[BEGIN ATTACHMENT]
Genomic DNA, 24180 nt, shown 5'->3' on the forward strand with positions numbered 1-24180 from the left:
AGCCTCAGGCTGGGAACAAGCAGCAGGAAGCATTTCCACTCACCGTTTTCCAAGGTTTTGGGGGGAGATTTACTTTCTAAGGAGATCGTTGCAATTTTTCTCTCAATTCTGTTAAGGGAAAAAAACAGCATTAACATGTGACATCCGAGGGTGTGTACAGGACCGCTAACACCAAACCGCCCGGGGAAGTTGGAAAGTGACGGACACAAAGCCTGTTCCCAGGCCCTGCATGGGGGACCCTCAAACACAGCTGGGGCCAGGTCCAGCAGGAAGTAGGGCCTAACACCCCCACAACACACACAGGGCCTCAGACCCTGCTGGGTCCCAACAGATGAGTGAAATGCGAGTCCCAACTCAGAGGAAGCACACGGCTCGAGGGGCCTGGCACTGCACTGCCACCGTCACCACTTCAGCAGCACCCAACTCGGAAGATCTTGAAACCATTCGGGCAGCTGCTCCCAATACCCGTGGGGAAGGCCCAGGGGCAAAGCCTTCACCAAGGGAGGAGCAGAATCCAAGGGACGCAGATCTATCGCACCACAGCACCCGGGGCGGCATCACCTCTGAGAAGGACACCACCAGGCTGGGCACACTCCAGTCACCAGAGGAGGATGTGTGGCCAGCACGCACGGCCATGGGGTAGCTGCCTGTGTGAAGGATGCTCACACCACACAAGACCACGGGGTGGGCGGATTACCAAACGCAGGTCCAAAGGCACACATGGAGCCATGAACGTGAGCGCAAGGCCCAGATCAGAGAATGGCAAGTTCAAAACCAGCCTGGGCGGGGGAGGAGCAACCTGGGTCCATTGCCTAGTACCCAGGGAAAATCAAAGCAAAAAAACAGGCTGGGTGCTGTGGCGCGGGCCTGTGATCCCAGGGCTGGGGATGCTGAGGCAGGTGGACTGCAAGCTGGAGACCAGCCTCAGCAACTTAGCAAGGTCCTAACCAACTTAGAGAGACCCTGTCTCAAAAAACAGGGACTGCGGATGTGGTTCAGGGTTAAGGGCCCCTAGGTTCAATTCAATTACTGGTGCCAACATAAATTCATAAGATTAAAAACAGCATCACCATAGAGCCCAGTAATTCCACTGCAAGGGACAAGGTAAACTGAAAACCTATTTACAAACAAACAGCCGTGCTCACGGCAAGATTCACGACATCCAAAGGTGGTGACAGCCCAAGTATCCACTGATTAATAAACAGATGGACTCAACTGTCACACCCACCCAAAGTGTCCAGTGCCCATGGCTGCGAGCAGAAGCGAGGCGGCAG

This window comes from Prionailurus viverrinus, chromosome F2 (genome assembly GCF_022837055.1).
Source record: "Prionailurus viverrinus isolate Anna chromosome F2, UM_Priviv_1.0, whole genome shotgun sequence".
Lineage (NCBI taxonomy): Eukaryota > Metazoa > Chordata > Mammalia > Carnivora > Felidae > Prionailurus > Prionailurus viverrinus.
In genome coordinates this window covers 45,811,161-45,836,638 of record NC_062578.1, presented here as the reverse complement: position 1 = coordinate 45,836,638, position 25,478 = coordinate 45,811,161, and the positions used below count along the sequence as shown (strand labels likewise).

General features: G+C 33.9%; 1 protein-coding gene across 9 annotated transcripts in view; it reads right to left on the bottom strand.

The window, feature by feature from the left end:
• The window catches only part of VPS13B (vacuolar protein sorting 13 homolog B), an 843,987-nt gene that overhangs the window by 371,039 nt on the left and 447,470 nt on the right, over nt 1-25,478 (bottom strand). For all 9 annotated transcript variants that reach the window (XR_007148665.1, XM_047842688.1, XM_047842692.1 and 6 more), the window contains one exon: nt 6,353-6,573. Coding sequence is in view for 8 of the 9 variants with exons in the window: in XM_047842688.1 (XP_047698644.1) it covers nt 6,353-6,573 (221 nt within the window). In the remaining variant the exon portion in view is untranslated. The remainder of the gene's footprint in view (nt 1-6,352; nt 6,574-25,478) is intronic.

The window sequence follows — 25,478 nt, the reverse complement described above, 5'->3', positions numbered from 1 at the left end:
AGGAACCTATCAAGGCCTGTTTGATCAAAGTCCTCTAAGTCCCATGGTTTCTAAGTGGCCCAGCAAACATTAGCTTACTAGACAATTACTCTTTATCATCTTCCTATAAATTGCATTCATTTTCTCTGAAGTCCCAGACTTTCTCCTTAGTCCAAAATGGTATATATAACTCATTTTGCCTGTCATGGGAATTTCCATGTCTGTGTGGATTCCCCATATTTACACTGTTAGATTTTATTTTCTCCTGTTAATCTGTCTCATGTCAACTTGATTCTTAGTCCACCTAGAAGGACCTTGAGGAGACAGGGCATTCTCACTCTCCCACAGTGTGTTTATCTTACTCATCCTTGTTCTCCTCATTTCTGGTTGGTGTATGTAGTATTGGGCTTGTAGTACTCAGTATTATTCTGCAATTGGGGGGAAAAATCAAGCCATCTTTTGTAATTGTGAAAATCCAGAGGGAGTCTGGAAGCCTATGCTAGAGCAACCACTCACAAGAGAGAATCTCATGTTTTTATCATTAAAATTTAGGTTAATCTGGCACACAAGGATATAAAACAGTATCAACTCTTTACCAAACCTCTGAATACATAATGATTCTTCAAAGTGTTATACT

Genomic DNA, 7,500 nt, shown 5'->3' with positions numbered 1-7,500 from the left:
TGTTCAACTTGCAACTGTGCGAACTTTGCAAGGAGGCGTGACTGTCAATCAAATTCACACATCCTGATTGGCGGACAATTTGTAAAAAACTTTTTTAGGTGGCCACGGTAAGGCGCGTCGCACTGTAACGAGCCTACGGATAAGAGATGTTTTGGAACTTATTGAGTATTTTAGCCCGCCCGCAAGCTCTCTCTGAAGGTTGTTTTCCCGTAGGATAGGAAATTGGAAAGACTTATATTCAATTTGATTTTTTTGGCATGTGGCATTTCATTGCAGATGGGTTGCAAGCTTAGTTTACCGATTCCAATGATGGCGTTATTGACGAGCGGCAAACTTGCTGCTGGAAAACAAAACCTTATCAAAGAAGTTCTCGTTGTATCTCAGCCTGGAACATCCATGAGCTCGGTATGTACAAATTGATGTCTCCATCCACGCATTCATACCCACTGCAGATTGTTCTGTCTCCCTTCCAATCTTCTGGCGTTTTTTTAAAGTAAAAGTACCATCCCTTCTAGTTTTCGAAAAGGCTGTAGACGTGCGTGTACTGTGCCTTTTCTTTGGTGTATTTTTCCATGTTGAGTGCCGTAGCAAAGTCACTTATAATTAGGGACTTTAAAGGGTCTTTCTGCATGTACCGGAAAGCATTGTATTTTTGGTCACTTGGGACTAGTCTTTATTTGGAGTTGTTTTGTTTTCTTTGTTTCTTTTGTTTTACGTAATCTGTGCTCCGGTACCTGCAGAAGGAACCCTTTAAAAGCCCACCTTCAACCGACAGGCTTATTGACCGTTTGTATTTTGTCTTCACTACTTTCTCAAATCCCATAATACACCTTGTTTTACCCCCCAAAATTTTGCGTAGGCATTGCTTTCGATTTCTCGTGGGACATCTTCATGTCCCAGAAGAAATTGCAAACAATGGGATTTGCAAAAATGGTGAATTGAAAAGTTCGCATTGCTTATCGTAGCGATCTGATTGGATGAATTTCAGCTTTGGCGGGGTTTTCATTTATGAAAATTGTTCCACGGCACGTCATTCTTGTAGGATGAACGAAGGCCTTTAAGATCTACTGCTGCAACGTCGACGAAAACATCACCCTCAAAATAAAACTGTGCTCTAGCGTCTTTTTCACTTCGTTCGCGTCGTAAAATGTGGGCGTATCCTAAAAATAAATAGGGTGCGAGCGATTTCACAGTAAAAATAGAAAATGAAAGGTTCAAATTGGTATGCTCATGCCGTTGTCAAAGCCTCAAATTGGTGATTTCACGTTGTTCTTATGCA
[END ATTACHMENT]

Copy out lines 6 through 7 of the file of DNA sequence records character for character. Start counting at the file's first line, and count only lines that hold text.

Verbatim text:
In genome coordinates this window covers 45,811,161-45,836,638 of record NC_062578.1, presented here as the reverse complement: position 1 = coordinate 45,836,638, position 25,478 = coordinate 45,811,161, and the positions used below count along the sequence as shown (strand labels likewise).

General features: G+C 33.9%; 1 protein-coding gene across 9 annotated transcripts in view; it reads right to left on the bottom strand.